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Efim Geller vs Leonid Stein
4th Soviet Team Cup (1964), Moscow URS, Oct-??
Spanish Game: Closed Variations. Keres Defense (C96)  ·  1-0

ANALYSIS [x]

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Kibitzer's Corner
Jul-06-03  gilk: very nice endgame.
Apr-02-04  ughaibu: Is this the perfect game of chess? Had black not resigned we would soon have had a position of minimum material equality, K+P on each side, but maximum positional disparity, a-pawn against h-pawn. In the ensuing race white would win by one move or, to put it another way, by virtue of the fact that white gets the first move
Jun-13-05
Premium Chessgames Member
  patzer2: It's a well played game by White in a closed Ruy Lopez. However, to suggest this is the "perfect game" is a bit of a stretch. Black had numerous opportunities to vary his play, which might have made for a different result. For example, Black might have drawn or even gained winning chances by playing the Marshall attack with 8...O-O 8. c3 d5!?
Jun-13-05
Premium Chessgames Member
  patzer2: White's 32. Nd7! is a neat tactic, using a double attack which threatens to win a piece or to wreck Black's pawn structure as in the game
Jun-14-05  aw1988: I think ughaibu meant the purity of it.
Nov-17-05  Albertan: The critical mistake seems to have been made by Stein on move 67 in this game. The move 67...Kd6 would have drawn: 67...Kd6 68.g5 Ke7 69.g6 hxg6 70.hxg6 Kf8 71.Kg4 Kg8 72.Kh4 Kf8 73.Kg4 Kg8 74.Kh4 Kf8 75.Kg4 Kg8 = =
Dec-04-05
Premium Chessgames Member
  beatgiant: <Albertan>
At first I thought White was winning in your line with 67...Kd6 68.g5 Ke7 69.g6 hxg6 70.hxg6 Kf8 <71. Ke4!> so that 71...Kg7 72. Kc5 Kxg6 73. Kxb5, so White's king catches Black's pawn after 73...f5 74. a4 f4 75. Kc4, etc.

But the Nalimov server found that Black still draws in the above line with the surprising 73...Kf7! so if White pushes the a-pawn, Black's king catches it or if White blocks Black's king, Black pushes the f-pawn. Very instructive!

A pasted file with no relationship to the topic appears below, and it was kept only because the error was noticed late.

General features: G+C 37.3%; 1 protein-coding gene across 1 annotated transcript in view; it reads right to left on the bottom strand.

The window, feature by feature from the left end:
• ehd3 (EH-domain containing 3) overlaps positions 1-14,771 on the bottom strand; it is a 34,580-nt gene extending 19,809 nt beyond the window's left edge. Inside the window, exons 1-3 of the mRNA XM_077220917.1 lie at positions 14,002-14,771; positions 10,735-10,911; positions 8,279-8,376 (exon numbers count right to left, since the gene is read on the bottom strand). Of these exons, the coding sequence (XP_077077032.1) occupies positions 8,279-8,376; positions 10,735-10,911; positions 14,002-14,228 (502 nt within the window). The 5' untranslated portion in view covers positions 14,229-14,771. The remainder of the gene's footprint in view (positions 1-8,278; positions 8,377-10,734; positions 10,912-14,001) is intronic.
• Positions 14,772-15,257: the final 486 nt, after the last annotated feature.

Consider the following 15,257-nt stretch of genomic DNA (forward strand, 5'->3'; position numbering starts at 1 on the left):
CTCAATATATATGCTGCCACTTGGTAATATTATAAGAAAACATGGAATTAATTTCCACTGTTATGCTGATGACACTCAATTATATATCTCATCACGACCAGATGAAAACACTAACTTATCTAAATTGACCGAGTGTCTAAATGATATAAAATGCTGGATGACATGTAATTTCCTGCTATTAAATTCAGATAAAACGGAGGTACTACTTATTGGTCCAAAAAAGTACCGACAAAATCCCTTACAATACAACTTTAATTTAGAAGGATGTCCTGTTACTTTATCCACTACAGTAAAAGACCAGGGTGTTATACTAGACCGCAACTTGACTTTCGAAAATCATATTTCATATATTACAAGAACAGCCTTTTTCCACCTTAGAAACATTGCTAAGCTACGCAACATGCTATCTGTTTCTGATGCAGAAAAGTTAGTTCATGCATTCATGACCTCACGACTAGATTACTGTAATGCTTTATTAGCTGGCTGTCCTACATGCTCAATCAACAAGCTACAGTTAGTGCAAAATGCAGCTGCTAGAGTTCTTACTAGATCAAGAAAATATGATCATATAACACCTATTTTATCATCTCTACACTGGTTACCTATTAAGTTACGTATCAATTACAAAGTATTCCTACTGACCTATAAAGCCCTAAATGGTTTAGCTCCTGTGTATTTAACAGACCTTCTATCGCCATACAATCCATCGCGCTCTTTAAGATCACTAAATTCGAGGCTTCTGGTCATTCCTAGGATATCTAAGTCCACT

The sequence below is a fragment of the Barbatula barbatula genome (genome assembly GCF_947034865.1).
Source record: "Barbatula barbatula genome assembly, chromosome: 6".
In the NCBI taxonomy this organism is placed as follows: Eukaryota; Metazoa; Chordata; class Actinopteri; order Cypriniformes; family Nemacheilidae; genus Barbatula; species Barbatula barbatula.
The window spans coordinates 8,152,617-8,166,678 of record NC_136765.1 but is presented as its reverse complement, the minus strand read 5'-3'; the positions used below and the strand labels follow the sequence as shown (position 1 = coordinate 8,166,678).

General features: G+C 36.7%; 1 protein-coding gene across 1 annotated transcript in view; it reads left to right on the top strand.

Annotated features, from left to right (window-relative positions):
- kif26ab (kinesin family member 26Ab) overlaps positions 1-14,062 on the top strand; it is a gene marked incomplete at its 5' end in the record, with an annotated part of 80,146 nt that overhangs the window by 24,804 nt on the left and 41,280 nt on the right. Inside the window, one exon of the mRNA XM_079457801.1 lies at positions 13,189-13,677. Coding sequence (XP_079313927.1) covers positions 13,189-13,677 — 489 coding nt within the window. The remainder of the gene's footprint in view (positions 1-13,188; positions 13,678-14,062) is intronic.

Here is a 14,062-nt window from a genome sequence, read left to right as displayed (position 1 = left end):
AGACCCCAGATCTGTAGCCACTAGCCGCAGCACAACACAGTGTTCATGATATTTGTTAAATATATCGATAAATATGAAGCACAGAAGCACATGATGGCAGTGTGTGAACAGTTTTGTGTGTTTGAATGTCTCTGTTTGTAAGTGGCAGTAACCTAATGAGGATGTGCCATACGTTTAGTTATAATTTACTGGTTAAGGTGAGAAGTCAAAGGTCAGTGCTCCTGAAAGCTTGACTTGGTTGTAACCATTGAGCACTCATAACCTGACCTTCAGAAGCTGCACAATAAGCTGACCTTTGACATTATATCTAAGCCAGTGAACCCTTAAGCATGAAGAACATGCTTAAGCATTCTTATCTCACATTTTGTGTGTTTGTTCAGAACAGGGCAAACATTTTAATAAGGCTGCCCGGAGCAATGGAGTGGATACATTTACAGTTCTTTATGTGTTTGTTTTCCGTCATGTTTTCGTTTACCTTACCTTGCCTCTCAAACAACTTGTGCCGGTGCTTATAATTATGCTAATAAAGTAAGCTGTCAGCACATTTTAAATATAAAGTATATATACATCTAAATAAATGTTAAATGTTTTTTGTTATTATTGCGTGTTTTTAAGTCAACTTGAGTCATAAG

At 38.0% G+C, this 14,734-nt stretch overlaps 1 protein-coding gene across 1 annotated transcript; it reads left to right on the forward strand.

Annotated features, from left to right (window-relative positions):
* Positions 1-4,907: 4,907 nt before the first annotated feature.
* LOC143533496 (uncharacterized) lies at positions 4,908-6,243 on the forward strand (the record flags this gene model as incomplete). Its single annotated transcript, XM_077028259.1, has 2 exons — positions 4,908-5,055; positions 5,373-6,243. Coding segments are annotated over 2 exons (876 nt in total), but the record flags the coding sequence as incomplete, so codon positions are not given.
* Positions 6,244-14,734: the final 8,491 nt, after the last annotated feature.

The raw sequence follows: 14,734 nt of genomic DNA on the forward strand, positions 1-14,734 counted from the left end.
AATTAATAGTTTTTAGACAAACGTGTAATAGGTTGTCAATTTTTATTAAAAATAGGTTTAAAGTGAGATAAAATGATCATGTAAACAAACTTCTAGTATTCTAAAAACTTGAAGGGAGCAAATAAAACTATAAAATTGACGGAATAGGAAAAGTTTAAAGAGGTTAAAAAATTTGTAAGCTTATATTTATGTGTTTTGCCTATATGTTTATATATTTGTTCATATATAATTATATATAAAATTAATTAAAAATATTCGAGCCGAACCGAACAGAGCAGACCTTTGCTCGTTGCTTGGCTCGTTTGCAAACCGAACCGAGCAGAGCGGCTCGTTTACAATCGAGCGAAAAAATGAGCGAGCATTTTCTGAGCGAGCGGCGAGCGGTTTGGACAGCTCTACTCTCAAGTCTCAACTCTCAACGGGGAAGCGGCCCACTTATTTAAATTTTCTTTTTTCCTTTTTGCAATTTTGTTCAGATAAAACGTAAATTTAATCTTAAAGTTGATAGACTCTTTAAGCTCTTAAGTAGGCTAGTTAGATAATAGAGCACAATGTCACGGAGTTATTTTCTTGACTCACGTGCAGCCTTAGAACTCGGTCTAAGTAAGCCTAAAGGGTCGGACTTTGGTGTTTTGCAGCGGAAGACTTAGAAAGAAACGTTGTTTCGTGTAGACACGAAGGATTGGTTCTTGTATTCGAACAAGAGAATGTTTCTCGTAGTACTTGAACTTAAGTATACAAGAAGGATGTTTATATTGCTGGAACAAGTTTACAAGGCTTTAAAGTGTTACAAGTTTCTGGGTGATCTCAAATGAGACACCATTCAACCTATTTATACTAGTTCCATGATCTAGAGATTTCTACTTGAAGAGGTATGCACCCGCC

Dec-04-05  ughaibu: Beatgiant: In your line the white king moves e4-c5.
Dec-04-05
Premium Chessgames Member
  beatgiant: <ughaibu>
<Beatgiant: In your line the white king moves e4-c5.>

Right, I missed a beat there: it is actually 67...Kd6 68.g5 Ke7 69.g6 hxg6 70.hxg6 Kf8 71. Ke4 <Kg8> <72. Kd4> Kg7, etc. Black cannot play 71...Kg7? 72. Kf5 because of the zugzwang. Thanks for this correction.

Feb-19-18
Premium Chessgames Member
  sachistu: Another drawing line was pointed out in Magyar Sakkelet 1965 Issue 1. Black plays 67...Kf7! 68.Kf5 Ke7 69.g5 fxg 70.Kxg5 Kf7 71.Kf5 Kg7. Or if 68.g5 then Kg7. This seems simpler than ...Kd6.
Mar-02-19
Premium Chessgames Member
  woldsmandriffield: Not a perfect game but until move 67 the standard of play was certainly very good and the errors subtle yet instructive.


click for larger view

Stein captured the pawn 45..fxg4. This is a mistake because it surrendered control of e4. Instead, 45..Nd3+ is better because Geller could not then go 46 Ke3? Nb4. Instead after 46 Kg5 Black has various ways to draw the simplest perhaps being 46..Kd5.

In the game continuation, Stein’s Knight ended up dim on the rim and the following position was reached:


click for larger view

Geller played 49 Bc3 freeing the Knight. Stein would have countered 49 Bb6? with 49..b4! 50 a4 b3 51 Kd3 Nb4+ embarrassing the Bishop. There was, however, a better but far from obvious move: 49 Ba7! when 49..b4? loses to 50 a4 b3 51 Kd3 since there is no fork.

Unluckily for Stein, at the end he chose 67..Ke7? losing. In addition to the improvements already mentioned, 67..Kd7 also draws.

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